DV Hardware - bringing you the hottest news about processors, graphics cards, Intel, AMD, NVIDIA, hardware and technology!
   Home | News submit | News Archives | Reviews | Articles | Howto's | Advertise
DarkVision Hardware - Daily tech news
February 26, 2020 
Main Menu
News archives

Who's Online
There are currently 78 people online.


Latest Reviews
Ewin Racing Flash gaming chair
Arctic BioniX F120 and F140 fans
Jaybird Freedom 2 wireless sport headphones
Ewin Racing Champion gaming chair
Zowie P-TF Rough mousepad
Zowie FK mouse
BitFenix Ronin case
Ozone Rage ST headset

Follow us

Valve developing augmented-reality glasses

Posted on Monday, September 10 2012 @ 22:48:36 CEST by

Valve logo
Big Picture isn't the only new thing from Valve, the game publisher also revealed today that it's working on what they think may be the next big thing in games: wearable computing. In an interview with NY Times, Valve revealed its exploring new forms of game hardware and that they're experimenting with augmented-reality glasses. According to Michael Abrash, who's heading the wearable computing effort at Valve, glasses capable of credible augmented-reality games could be three to five years away, while virtual reality glasses could arrive sooner. Valve hasn't decided whether it would make glasses itself though, but they will share the designs freely so other hardware firms can make glasses, too. Full details and some interesting tidbits about how it's like to work at Valve can be read in the NY Times interview.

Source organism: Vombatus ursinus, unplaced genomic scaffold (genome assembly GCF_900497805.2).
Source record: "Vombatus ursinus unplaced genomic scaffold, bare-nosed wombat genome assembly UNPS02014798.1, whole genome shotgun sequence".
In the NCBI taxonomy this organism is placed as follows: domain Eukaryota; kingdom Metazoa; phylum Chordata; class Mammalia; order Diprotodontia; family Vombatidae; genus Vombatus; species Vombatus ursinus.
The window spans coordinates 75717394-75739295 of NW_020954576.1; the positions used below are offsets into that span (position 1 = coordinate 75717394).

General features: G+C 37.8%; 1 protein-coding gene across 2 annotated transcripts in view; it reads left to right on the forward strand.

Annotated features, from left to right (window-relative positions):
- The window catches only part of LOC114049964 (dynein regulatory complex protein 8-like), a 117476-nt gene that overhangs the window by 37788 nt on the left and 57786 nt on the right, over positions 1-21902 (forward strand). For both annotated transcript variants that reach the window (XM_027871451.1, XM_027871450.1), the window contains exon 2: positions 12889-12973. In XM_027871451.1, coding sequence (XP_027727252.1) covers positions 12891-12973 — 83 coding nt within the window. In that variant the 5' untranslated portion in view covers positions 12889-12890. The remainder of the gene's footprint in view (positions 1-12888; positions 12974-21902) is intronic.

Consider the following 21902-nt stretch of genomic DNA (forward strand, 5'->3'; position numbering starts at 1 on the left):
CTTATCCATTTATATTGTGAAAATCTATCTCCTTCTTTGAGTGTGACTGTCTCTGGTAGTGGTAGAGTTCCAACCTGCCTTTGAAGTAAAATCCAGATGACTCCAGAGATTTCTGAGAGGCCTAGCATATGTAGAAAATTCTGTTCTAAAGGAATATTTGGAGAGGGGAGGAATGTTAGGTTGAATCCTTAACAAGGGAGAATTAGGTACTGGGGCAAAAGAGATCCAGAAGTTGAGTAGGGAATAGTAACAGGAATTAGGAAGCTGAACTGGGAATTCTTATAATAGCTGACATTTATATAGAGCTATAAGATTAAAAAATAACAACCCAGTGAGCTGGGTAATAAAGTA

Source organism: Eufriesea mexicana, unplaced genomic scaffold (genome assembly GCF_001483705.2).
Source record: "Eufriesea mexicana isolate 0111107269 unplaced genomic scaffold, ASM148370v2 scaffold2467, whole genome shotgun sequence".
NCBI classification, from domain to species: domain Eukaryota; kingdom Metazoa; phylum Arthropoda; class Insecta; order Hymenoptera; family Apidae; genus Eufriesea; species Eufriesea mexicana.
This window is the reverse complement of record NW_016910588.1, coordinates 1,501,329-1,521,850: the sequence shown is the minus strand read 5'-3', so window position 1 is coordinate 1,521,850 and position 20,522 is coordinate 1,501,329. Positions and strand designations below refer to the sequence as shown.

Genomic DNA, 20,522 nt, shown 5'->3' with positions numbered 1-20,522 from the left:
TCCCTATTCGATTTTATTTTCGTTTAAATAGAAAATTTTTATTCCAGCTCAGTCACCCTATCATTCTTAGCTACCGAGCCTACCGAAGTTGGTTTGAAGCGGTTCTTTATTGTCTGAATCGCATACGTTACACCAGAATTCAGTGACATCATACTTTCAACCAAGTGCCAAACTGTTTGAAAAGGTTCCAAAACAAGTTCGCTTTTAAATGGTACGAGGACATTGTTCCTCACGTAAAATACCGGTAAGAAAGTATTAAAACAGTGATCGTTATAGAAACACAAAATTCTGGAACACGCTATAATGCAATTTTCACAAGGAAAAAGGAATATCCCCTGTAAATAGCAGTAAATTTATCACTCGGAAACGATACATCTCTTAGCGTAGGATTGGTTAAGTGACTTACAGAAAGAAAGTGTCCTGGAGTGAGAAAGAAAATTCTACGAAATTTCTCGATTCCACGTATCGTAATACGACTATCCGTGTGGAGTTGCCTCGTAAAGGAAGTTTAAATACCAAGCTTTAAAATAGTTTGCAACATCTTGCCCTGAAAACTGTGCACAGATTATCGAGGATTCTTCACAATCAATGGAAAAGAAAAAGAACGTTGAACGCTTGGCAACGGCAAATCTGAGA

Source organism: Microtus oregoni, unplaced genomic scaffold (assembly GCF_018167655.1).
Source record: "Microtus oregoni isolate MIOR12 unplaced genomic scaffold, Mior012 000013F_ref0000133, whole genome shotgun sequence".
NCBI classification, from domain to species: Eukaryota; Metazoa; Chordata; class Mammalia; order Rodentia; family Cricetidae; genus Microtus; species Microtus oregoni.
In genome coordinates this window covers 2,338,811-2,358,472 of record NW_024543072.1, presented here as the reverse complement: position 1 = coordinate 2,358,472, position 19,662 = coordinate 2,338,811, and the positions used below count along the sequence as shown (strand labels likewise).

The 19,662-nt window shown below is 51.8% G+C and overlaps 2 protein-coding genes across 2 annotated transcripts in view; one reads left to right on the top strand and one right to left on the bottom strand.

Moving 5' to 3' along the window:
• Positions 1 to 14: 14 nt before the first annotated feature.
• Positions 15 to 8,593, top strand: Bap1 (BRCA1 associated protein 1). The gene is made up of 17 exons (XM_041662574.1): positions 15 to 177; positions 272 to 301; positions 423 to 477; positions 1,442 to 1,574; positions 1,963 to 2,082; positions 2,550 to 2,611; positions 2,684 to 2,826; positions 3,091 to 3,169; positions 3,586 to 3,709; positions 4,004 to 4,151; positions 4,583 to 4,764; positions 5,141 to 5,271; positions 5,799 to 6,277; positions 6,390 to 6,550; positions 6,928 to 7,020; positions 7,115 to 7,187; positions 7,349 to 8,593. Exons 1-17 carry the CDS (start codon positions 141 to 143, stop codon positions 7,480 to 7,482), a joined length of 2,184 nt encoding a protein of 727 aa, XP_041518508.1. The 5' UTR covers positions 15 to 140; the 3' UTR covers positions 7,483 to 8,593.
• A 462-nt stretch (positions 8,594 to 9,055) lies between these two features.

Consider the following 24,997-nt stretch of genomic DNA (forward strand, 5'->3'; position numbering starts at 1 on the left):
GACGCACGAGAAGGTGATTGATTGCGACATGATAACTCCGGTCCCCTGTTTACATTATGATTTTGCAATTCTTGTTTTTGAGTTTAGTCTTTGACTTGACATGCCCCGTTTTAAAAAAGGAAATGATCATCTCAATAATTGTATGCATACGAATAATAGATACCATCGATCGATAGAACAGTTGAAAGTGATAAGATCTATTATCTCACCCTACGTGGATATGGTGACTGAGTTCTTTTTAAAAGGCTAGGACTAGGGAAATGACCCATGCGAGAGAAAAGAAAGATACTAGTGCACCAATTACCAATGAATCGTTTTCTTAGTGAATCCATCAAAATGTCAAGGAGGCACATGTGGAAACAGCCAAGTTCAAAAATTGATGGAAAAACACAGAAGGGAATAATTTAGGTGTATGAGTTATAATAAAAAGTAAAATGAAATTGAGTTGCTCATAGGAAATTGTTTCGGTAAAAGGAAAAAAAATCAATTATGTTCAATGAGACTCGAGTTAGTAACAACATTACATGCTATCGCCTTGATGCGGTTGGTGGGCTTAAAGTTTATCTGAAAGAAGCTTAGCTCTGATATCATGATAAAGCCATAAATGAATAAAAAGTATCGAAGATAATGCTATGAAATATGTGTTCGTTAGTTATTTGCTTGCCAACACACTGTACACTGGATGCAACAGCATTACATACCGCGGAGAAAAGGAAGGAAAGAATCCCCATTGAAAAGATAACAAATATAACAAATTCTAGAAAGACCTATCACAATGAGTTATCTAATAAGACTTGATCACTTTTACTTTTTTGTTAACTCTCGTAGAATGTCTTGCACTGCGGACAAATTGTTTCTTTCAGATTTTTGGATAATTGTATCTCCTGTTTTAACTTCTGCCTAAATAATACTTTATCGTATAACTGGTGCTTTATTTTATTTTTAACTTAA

A DRIVING force behind Valve’s most far-out hardware project, wearable computing, is being led by Michael Abrash, a veteran of technology and game companies who helped Valve get off the ground in the 1990s by licensing its important game software from his employer at the time, Id Software. To Mr. Abrash, glasses that project games in front of players’ eyes are an obvious next step from today’s versions of wearable computers, smartphones and tablets.

While Google’s glasses will display texts and video conferences, Valve has greater technical challenges to overcome with augmented-reality games. It has to figure out how to keep stable an image of a virtual object (say, a billboard) that is meant to be attached to a real-world object (the side of a building) while a player moves around. Otherwise, the illusion would be shattered.
Valve isn't the only company who believes in wearable computing, earlier this year Google showed off its Project Glass, and id Software's John Carmack is also enthusiastic about VR technology.



DV Hardware - Privacy statement
All logos and trademarks are property of their respective owner.
The comments are property of their posters, all the rest © 2002-2019 DM Media Group bvba